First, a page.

Background: Community engagement has been a cornerstone of National Institute of Allergy and Infectious Diseases (NIAID)'s HIV/AIDS clinical trials programs since 1990. Stakeholders now consider this critical to success, hence the impetus to develop evaluation approaches.
Objectives: The purpose was to assess the extent to which community advisory boards (CABs) at HIV/AIDS trials sites are being integrated into research activities.
Methods: CABs and research staff (RS) at NIAID research sites were surveyed for how each viewed (a) the frequency of activities indicative of community involvement, (b) the means for identifying, prioritizing, and supporting CAB needs, and (c) mission and operational challenges.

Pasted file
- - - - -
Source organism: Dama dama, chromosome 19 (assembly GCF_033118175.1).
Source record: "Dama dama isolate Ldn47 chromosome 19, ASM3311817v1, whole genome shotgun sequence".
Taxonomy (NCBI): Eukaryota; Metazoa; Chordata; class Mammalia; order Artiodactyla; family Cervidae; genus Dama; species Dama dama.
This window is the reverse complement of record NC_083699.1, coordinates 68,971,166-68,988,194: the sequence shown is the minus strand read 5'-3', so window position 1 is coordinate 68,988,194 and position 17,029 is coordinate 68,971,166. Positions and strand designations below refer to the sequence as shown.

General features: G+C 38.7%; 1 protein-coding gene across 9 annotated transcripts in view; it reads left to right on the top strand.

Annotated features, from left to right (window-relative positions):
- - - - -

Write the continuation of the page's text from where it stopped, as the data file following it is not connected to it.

Results: Overall, CABs and RS share similar views about the frequency of community involvement activities. Cluster analysis reveals three groups of sites based on activity frequency ratings, including a group notable for CAB-RS discordance.
Conclusions: Assessing differences between community and researcher perceptions about the frequency of and challenges posed by specific engagement activities may prove useful in developing evaluation tools for assessing community engagement in collaborative research settings.